(Editor’s Note: Today’s post is brought to you by our friends at Kronos, a leading provider of workforce management and human capital management cloud solutions. Want to create an inspired workforce? Check out this Forbes interview with Kronos CEO Aron Ain where he talks about being an un-leader. Enjoy the article!)
There’s quite a bit of research that says multi-tasking isn’t good for us. And that we don’t really do it well. Even when we think that we do. But what does that mean in a world where we’re constantly being asked to manage multiple things…at the same time.
I don’t know about you, but somedays I feel like this Time Well Spent from our friends at Kronos. I feel like I’m playing Whack-A-Mole. And that’s not good. Over the years, I’ve figured out a few things that help me manage multiple things without feeling like I’m sacrificing quality – for both the project I’m working on AND my personal sanity.
Learn how to plan. I’m not talking about how to put appointments in your planner, although that can be helpful. I’m referring to finding time to think. Finding time to analyze information. Not just quickly glance at it and hastily make a decision. Having (the right) time to think, explore, develop crazy ideas and vet them can be immensely valuable.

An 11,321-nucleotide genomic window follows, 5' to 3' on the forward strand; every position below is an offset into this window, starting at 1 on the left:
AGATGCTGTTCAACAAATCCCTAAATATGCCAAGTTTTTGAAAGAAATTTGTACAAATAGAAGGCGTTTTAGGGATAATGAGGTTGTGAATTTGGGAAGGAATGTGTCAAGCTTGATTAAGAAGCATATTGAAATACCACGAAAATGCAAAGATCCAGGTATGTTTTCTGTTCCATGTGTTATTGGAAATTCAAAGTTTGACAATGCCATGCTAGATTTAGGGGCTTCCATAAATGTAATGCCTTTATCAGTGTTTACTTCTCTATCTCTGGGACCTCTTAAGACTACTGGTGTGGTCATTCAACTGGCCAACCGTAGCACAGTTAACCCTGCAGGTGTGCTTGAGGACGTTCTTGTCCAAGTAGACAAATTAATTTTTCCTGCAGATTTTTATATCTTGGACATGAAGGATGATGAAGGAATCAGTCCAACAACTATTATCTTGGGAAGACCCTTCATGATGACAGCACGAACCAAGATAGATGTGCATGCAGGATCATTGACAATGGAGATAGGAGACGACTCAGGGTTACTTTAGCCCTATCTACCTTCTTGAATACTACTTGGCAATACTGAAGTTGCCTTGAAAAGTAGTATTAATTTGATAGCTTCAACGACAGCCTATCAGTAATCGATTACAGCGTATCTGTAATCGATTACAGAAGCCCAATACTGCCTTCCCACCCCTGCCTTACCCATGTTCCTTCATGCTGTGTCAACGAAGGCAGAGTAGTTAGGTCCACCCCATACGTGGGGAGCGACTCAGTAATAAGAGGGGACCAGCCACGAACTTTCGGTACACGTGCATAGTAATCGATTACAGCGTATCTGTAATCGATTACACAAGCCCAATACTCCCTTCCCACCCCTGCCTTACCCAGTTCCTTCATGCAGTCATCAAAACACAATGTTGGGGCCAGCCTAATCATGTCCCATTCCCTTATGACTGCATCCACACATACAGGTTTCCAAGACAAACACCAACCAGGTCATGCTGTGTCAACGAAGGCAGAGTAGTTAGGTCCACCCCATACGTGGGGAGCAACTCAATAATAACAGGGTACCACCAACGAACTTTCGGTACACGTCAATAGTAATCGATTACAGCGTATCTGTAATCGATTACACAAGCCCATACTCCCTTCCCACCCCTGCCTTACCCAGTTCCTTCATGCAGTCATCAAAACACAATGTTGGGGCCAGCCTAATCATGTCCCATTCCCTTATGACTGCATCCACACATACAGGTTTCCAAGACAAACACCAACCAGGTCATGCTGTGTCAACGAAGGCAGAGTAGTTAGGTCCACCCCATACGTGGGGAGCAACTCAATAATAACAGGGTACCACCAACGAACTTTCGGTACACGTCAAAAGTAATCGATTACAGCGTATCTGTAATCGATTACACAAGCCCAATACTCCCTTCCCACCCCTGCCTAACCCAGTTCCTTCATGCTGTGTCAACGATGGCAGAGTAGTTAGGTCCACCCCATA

Prioritize and reprioritize. New priorities are always popping up. The answer isn’t to simply add another priority. That’s a recipe for spreading ourselves way too thin. Whether you’re an organization or an individual, we need to decide if a new initiative is really a priority and where it falls on the list. Maybe it’s not priority number one. OR maybe it is, and we need to shift some other priorities.
Renegotiate commitments. I don’t want to say, “Don’t overcommit.” I think the better approach is, when faced with changing priorities, renegotiate your other commitments. Again, whether you’re an individual or an organization, go to the people you’ve promised a deliverable and discuss a new timetable. You’d be surprised how many people will be willing to work with you.
I don’t know that it’s realistic to think we’re never going to be asked to work on multiple projects or strategies at the same time. But that doesn’t mean we can’t reprioritize our commitments, so we can do our work well.14